Duck breast at Mintwood Place
Favorite New Restaurant. This one is tough. Do you go with the structured and measured Izakaya Seki, the lauded late addition that dazzles with straightforward but rare Japanese cuisine? Do you go with the Brixton, where hidden gems can be found and a rooftop bar awaits? Do you pick the reconceptualization, the one that hits close to home, and shows as much promise as Hanoi House does? Or do you go with Little Serow, the buzziest, most talked about restaurant debut of the year, the one that also doubles as one of the single greatest value-dinners in the city?

They're all great choices, really. All of them with their own unique claim to fame. But hands down, the best addition to the DC restaurant scene this year belongs to Mintwood Place. Classic, fun, with deep flavors and a consistently high level of flavor and service.

Favorite Date Place. We're biased here, yes. But running a close second in this category is Union Market, which remains one of the bright spots in terms of fun places where you can spend a morning or afternoon. It's beautiful, bright, and has plenty of options to plop down with a significant other and just eat and chat. In first place though, is Society Fair. Maybe they do their demo dinners less frequently, and maybe the chef has changed since we went. But it's still one of the most thoroughly enjoyable experiences we've had, one that was as delicious as it was fun.

Favorite Meals. And now, in reverse order, the seven best meals of 2012:

(7) Palena. An oldie, but a goodie. Frank Ruta's roast chicken still reigns supreme, with some assists by a sharp ceviche and pillowy gnocchi.

Lamb and clams at Rappahannock Oyster Bar
(6) Rappahannock Oyster Bar. The lamb and clams would have been one thing. But add on top of that a delicious chowder, lovely roasted oysters, and a to-die-for halibut, and you've got yourself an amazing debut.

(5) Volt. It may be a bit of a drive, but the trek is totally worth it. Intriguing and adventurous food from a humble and talented chef.

Foie gras at Volt
(4) Fiola. Sure, it benefits from the fact that it was a five course tasting menu. But when generous serving size meets housemade pasta meets indulgent and luxurious flavor combinations, you have yourself a meal that is every bit worth the price of admission.

Poached halibut at Eola
(3) Eola. It seems almost like cheating to include our favorite restaurant on this list year and year. But that would ignore the consistency with which Eola serves food. There's a reason we keep going back: not only one of the best price points in the city, but a creative play on traditional flavors in a wonderfully inviting setting.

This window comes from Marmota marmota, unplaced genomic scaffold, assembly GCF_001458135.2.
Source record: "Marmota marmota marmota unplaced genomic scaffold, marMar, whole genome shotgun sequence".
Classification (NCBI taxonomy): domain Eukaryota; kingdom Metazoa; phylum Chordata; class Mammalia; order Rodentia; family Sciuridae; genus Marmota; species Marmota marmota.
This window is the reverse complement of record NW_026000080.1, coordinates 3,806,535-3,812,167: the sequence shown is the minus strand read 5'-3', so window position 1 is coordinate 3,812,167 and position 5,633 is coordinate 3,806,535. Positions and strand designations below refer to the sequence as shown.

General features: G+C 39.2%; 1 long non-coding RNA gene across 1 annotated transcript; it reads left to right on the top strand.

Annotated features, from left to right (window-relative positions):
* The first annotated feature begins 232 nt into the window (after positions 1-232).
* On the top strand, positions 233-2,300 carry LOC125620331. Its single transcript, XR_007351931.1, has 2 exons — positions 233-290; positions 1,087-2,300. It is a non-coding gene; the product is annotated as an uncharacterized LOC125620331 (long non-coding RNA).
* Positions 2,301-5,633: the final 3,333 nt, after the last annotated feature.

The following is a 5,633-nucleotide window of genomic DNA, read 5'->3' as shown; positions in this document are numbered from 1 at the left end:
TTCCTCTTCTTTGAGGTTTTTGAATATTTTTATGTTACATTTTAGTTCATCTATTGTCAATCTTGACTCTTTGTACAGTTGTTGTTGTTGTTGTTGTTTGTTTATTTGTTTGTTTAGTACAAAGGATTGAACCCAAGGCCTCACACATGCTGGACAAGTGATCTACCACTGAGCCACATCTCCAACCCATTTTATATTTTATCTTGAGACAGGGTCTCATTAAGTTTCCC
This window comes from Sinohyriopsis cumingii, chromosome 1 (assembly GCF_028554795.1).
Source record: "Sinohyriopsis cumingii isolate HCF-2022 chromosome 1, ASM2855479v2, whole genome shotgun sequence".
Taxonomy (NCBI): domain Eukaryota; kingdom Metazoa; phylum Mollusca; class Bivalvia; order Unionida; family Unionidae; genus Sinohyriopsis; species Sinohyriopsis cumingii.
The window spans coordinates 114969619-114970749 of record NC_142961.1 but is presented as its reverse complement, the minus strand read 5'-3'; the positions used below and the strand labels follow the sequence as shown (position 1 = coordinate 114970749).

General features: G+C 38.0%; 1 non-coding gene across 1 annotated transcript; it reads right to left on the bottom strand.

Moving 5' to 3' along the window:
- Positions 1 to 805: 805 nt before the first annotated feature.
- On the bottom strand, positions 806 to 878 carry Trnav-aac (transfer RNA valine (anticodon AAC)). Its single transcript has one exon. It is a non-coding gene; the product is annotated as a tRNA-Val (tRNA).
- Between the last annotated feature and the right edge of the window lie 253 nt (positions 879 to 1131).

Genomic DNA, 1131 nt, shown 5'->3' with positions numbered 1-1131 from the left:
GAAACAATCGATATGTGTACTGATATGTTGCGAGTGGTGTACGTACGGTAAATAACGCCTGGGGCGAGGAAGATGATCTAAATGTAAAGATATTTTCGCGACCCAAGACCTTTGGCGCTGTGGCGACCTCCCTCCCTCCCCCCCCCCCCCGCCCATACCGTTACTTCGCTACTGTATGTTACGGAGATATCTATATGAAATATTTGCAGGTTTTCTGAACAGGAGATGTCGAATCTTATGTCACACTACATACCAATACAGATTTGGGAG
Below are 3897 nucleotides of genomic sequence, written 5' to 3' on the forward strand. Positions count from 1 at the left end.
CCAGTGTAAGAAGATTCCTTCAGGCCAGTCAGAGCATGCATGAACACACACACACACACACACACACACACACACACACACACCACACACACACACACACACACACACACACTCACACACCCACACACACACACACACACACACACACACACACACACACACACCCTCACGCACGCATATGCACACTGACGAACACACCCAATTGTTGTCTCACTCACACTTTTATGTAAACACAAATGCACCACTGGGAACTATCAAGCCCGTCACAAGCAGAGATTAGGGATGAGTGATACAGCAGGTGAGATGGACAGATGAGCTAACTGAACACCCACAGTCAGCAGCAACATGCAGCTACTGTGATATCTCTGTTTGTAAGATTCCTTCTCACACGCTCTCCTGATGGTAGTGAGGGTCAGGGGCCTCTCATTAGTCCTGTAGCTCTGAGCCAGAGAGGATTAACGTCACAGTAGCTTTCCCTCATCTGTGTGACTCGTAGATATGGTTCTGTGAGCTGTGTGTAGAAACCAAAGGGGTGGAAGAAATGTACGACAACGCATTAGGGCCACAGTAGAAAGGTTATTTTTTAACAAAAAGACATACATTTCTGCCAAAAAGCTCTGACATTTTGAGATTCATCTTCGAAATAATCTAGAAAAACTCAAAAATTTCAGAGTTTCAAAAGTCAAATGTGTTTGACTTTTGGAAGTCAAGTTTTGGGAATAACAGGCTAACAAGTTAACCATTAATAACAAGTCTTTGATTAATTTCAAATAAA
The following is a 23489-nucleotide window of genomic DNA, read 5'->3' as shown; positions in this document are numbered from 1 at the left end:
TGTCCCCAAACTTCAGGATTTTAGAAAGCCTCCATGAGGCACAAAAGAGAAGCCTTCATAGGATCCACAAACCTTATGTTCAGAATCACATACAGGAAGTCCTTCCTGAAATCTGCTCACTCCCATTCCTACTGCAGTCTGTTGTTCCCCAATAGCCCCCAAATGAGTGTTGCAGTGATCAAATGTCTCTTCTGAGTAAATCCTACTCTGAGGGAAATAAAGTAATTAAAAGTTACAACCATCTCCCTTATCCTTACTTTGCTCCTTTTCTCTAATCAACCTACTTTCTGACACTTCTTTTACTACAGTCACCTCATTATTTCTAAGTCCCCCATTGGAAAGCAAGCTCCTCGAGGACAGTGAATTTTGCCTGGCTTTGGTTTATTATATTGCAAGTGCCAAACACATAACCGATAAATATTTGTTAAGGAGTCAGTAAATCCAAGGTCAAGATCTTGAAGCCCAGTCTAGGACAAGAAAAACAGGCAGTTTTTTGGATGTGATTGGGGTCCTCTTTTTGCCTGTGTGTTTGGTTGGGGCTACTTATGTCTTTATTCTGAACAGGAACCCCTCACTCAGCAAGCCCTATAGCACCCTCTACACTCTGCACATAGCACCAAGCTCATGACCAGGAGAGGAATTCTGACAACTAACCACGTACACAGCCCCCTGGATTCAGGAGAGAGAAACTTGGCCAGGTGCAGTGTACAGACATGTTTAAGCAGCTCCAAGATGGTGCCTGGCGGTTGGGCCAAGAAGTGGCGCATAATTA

(2) Birch and Barley. A consistently excellent meal from start-to-finish. Whether it's a creamy ricotta cavatelli to start, a chef's choice cut of lamb in the middle, or a dessert from best-pastry-chef-in-the-city Tiffany MacIsaac, you really can't find fault in any of the restaurant's seasonal and sustainable plates.

Toki hakata at Toki Underground
(1) Toki Underground. The real reason that no dish from this meal appears in our favorite dishes above is because it seemed hardly fair to pick one over another. Was the glazed pork belly on sweet corn really better than the miso chocolate chip cookies and milk? Was my tonkotsu broth that much more soulful than the one Texas's curry chicken hakata had? How much hyperbole can you really place on one bowl if so many other plates deserve the same exuberance? Each dish was packed with flavor for days, and mixed a down-to-earth goodness with high cuisine. Add onto that the unbelievably low price point and the fun vibe, and you have yourself our favorite restaurant of 2012.

Thursday, December 27, 2012

Vermilion, Part Deux

This Part Deux revolves around a conversation I had with an old supervisor of mine, discussing her recent transplant from a prime location on the 14th Street corridor to the outskirts of Alexandria. Among one of my larger points was the remark that while it was sad she left the area right when it experienced a restaurant renaissance, at least she was closer to some pretty great restaurants, "like Vermilion."

"Oh, we just went there," she replied. "It wasn't that good."

Wasn't that good? Vermilion had largely stayed within my stable of recommendations since my last meal there. Had the restaurant slipped since Chef Tony Chittum started exploring other ventures (read: Iron Gate Inn)? Official Co-Writer/Girlfriend of DCWD Texas and I invited Official Friends of DCWD Baboon and G to dinner with us to find out.

The Food